Study Guide

The Immortal Life of Henrietta Lacks Chapter 32

By Rebecca Skloot

Chapter 32

"All That's My Mother" (2001)

  • Deborah, Zakariyya and Skloot head to Hopkins to meet Lengauer and see the HeLa cells.
  • Lengauer treats the Lacks children with respect and understands that they need basic but thorough explanations about what they're about to see.
  • He gives them a tour of the lab, showing them where the cells are stored and how they're processed. Deborah's a little terrified of it all.
  • And there's so much of Henrietta's cells in the freezers there. It's kind of hard for the Lacks children to take in the scope of it all.
  • Lengauer explains that there's a special room just for HeLa cells to minimize contamination. Deborah knows about this from her research. Lengauer's impressed.
  • Lengauer and Deborah joke that the contamination was just Henrietta getting a little revenge for her treatment by the scientific community.
  • He gives a vial of cells to Deborah to hold. She warms it in her hands and whispers to it, as though she were talking to her mother.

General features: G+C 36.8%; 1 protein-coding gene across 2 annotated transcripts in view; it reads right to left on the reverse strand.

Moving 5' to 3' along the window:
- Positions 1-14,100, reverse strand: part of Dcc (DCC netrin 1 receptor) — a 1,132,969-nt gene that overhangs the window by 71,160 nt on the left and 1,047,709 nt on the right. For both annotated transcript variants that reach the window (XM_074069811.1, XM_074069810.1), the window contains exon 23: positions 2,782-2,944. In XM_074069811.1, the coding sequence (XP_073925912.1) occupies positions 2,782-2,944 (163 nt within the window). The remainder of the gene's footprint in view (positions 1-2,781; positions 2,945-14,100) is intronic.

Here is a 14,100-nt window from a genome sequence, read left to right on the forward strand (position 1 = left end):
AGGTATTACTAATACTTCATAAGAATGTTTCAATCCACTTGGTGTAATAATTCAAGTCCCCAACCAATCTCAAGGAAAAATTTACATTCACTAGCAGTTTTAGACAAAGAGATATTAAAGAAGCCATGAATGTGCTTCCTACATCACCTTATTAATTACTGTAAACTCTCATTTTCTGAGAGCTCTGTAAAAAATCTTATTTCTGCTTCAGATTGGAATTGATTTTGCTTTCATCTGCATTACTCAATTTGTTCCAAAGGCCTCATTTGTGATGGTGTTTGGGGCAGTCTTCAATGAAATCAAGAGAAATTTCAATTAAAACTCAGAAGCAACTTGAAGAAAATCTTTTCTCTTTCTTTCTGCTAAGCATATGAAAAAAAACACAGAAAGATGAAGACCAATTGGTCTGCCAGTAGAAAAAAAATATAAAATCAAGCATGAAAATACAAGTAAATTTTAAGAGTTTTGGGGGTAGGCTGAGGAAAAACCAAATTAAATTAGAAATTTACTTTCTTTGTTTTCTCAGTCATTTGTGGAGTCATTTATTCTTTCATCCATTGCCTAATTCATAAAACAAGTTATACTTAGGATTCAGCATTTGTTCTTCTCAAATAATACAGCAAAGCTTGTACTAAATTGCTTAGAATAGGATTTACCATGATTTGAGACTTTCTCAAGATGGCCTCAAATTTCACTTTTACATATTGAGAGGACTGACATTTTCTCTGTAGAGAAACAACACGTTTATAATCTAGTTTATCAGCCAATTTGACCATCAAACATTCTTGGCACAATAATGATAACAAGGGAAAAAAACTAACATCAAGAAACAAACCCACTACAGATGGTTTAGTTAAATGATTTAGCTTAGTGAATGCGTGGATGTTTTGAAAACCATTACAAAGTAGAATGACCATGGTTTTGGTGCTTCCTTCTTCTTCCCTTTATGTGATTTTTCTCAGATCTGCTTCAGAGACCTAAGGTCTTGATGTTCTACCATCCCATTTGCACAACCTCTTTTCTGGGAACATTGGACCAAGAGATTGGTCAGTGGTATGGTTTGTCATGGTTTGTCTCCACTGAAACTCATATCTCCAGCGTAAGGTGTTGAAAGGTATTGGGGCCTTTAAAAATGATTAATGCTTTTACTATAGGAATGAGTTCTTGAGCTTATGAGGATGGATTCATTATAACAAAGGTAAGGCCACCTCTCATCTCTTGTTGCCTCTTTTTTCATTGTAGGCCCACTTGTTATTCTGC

• Then Lengauer shows them the cells under the microscope. They're alive and dividing right before Deborah and Zakariyya's eyes. He carefully explains about cell division.
  • He explains DNA and why it's important, how scientists use it for research.
  • Lengauer also explains to Deborah that Henrietta's cancer, though caused by a glitch on her DNA, was not heritable by her children. It's the first time that Deborah has heard this.
  • She also learns for the first time that HeLa cells are all cancer. Nothing of her mother's normal cells is present in them.
  • Zakariyya asks an important question: why aren't HeLa cells black when their mother was black? Lengauer explains that cells are colorless unless they're dyed like in the picture he gave them.
  • Lengauer tells them that he thinks Hopkins didn't handle the HeLa situation well. He feels that scientists forgot that HeLa came from a real person with a real family.
  • He tells Zakariyya that he doesn't blame him for being angry with Gey and all the researchers at Hopkins. Lengauer also believes that they should get some money from HeLa cells.
  • In the end, both Deborah and Zakariyya feel more at peace with the cells and the research being done with them.
  • Zakariyya even thanks Lengauer and Skloot as they leave.
  • Deborah remarks to Skloot that Skloot has witnessed a real miracle: her brother being grateful and calm.
  • This is an amazing chapter. Lengauer has been respectful, candid, informative, and non-condescending. He even apologizes on behalf of the scientific community.
  • It's a very healing experience for these traumatized children of Henrietta.

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